Its momentum grinds to an immediate halt, though, with the last “run for the hills” as if Kaye is shaken from a dream. After all, nothing in the real world can be that seamless. The songs that follow all have some sort of destabilizing element, whether it’s the unhinged guitar backing under the calming “Astronaut” or the sax punches in “Philosopher.” Both outline further trials for the characters, but the sonic evil that eviscerated the beginning bubbles beneath. It doesn’t boil over, though, until the menacing synth-buzzing vignette “Woman in Red.” Here, Tate plays some sort of predator stalking a woman at a party. The chilling lyrics (“I can show you a good time if you let me,” or “You can’t expect a man not to fantasize”) and hammering energy remind us of all the ugliness we tried to block out after “The Woods.”

It sticks like pitch, dripping and blistery. After a sweet-then-sickened interlude, the next song, “Parasites,” brings the first duet. Miles apart from the debut’s beautiful “Methuselah,” It’s packed with skin-searing dissonances, fife twitters, industrial fuzz and a hoedown passage. Kaye and Tate trade nasty propositions rather than sweet words. The whole thing is chaos, a monster barreling through a cement wall and slobbering on the floor. Its dizzying orchestration can overwhelm at times, but it’s fascinating to feel so unsettled. “Reckoning,” for contrast, uncoils from that tension quietly. Tate gives more words of wisdom over a folky fiddle line, having watched his friend grow old. Another interlude heralds the finale, and it starts to come together.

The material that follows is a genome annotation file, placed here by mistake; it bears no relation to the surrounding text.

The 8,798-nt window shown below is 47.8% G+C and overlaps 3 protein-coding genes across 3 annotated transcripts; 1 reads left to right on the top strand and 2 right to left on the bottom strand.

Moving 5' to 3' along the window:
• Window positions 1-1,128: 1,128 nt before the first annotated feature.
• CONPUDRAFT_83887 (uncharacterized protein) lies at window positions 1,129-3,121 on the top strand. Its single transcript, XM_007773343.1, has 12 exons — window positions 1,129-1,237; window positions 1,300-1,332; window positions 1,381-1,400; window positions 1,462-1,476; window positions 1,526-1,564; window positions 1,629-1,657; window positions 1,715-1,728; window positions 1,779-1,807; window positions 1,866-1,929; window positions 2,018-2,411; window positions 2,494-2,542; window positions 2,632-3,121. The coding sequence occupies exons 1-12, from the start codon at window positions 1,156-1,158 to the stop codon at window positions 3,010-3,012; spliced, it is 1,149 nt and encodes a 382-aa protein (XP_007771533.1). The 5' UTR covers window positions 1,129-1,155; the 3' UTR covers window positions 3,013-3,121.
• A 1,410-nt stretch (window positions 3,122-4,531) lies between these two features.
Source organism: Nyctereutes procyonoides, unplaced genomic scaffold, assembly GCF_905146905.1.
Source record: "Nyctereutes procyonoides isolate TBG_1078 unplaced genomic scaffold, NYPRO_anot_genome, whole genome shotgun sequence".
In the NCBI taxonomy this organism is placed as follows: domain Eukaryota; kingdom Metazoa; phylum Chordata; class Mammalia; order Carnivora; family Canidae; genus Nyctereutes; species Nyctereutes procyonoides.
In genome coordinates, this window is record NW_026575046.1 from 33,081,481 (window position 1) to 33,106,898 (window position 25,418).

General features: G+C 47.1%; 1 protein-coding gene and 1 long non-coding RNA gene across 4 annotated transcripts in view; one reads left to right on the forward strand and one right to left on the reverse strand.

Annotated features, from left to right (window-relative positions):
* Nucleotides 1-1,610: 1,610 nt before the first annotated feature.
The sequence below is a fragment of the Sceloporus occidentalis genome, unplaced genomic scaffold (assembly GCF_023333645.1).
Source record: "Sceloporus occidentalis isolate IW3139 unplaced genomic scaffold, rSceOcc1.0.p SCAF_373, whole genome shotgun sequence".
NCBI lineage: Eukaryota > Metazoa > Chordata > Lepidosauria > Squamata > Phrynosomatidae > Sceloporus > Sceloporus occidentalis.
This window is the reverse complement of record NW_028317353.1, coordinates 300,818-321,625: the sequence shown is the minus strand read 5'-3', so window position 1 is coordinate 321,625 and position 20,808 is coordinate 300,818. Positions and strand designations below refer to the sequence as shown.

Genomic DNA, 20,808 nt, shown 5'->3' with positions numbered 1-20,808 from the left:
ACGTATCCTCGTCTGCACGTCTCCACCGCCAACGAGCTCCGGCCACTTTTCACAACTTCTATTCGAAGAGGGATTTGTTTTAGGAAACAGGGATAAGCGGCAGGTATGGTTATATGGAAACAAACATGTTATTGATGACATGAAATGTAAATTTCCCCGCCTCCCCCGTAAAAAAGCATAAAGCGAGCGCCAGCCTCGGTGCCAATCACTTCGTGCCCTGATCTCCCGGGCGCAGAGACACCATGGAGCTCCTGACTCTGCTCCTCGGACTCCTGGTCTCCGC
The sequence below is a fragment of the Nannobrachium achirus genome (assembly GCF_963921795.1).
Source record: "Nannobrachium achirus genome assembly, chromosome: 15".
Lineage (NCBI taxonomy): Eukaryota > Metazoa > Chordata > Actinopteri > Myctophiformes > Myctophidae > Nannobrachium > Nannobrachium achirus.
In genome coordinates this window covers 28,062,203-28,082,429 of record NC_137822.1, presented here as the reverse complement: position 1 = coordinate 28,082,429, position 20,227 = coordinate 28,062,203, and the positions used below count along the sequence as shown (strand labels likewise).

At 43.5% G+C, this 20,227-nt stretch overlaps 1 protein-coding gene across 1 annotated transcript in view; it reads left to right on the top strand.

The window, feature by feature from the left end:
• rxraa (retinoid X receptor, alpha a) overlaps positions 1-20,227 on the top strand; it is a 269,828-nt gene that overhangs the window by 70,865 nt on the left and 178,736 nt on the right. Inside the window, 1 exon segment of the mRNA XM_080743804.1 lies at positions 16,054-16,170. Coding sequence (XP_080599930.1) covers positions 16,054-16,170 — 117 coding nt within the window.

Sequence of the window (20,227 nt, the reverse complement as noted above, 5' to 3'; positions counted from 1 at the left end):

In the first of “Two Scenes,” Kaye looks back on youth, chugging through images of girls and boys who fall in love and go to the woods to dance, injecting one last minor-keyed dose of fear. Soaring horns and her soprano voice then run back through what sounds like the anthemic “Jackrabbit” progression. The clouds then part, and a single ray of sunlight comes down on Tate. “Try to remember sometimes, you’re skin and bone,” he says in summary, because he knows it. Between the same quiet squeaky notes that we hear at the very beginning, he sings of his astronaut seeing home in a blue dot. Kaye comes in on counterpoint, recalling her philosophers and movie stars.

The song is a memory of everything the album’s lived up to then, and it has a lesson. Life is one big ordeal that ends in the worst way possible, but it has its beauty. The final track is where the bows would go, with lovingly stuttered references to the frightened “Billy Bibbit” from “One Flew Over the Cuckoo’s Nest.” Its purpose is quick and sure. “Everybody dies, I wouldn’t try to force it,” Kaye sings to him, in anticipation of his suicide. There’s no fighting it, so live while we’re here. There’s nothing about life, not the witches in the woods nor the wolves in the night nor the creeping parasites in our minds, that we can change. Instead, don’t try. “Give into love,” it ends, “and get what you want.”